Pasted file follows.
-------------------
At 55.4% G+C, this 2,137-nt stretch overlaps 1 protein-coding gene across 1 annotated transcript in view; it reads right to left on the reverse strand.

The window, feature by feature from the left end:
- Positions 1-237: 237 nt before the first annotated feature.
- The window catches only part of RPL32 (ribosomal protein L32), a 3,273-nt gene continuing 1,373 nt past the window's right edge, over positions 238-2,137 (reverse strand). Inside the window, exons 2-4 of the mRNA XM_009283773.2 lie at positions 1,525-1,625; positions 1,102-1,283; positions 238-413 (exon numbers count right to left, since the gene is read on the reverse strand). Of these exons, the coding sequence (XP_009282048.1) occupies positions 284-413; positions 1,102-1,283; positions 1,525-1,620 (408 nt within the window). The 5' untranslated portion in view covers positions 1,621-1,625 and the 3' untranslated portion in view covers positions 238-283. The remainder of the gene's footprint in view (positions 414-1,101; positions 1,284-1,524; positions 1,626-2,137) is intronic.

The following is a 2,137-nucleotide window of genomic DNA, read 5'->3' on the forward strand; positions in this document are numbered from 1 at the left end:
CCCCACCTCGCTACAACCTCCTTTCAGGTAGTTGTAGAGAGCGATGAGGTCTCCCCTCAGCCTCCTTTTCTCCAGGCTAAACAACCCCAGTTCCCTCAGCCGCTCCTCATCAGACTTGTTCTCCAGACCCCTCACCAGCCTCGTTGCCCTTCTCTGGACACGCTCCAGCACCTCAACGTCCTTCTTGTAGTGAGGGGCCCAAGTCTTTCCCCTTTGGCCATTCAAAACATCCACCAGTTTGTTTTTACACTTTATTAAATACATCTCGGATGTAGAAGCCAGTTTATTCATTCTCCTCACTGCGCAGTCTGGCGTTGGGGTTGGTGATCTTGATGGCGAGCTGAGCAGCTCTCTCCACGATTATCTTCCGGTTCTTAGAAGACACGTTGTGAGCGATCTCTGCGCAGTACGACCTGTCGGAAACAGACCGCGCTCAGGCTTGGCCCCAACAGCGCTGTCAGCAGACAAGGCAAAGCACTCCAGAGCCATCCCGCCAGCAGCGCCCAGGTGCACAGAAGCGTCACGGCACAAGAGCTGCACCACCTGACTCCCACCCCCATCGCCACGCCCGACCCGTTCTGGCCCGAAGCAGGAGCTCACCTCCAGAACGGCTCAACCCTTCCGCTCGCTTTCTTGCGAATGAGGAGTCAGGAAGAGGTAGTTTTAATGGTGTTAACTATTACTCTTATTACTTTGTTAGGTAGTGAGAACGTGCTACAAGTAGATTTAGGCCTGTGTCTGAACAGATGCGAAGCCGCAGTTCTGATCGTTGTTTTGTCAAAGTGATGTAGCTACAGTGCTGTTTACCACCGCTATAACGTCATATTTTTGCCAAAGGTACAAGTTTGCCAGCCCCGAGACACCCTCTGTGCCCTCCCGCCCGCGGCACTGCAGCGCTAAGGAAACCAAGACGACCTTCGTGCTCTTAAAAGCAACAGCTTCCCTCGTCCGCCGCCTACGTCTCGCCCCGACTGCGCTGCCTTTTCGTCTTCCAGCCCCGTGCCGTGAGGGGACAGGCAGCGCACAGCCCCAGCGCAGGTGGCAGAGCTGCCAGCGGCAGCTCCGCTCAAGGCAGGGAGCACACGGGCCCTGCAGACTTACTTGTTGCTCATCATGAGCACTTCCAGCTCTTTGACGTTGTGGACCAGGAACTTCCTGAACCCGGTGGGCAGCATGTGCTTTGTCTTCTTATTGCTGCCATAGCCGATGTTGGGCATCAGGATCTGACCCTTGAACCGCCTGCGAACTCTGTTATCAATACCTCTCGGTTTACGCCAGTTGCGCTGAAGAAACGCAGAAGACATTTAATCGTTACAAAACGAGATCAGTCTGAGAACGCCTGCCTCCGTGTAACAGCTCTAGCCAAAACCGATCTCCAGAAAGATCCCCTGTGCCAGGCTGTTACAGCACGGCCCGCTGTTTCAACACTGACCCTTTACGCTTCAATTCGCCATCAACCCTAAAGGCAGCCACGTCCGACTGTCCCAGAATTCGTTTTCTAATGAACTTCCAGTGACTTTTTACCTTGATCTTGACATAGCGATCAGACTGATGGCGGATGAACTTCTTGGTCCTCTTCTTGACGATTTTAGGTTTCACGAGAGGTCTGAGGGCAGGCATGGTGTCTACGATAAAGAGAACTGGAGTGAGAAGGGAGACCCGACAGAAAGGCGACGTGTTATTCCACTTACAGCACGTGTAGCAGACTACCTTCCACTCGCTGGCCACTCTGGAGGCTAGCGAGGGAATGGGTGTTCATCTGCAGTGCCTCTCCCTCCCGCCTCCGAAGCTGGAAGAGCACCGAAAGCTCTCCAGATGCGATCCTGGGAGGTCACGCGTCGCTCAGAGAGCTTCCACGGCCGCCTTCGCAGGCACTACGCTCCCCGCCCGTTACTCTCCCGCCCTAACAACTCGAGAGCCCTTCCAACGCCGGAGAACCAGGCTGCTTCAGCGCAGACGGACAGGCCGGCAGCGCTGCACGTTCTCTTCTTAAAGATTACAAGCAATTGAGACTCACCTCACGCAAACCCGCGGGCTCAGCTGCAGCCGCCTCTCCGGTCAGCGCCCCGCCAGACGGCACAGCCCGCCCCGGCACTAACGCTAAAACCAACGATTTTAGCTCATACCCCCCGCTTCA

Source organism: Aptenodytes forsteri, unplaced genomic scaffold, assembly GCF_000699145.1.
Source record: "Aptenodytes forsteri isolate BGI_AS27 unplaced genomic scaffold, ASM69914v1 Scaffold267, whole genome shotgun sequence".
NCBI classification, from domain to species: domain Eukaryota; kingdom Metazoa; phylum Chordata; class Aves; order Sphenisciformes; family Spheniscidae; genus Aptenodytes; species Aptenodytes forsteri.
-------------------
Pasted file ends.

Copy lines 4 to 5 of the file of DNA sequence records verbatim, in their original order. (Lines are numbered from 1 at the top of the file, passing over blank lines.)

- The window catches only part of RPL32 (ribosomal protein L32), a 3,273-nt gene continuing 1,373 nt past the window's right edge, over positions 238-2,137 (reverse strand). Inside the window, exons 2-4 of the mRNA XM_009283773.2 lie at positions 1,525-1,625; positions 1,102-1,283; positions 238-413 (exon numbers count right to left, since the gene is read on the reverse strand). Of these exons, the coding sequence (XP_009282048.1) occupies positions 284-413; positions 1,102-1,283; positions 1,525-1,620 (408 nt within the window). The 5' untranslated portion in view covers positions 1,621-1,625 and the 3' untranslated portion in view covers positions 238-283. The remainder of the gene's footprint in view (positions 414-1,101; positions 1,284-1,524; positions 1,626-2,137) is intronic.

The following is a 2,137-nucleotide window of genomic DNA, read 5'->3' on the forward strand; positions in this document are numbered from 1 at the left end: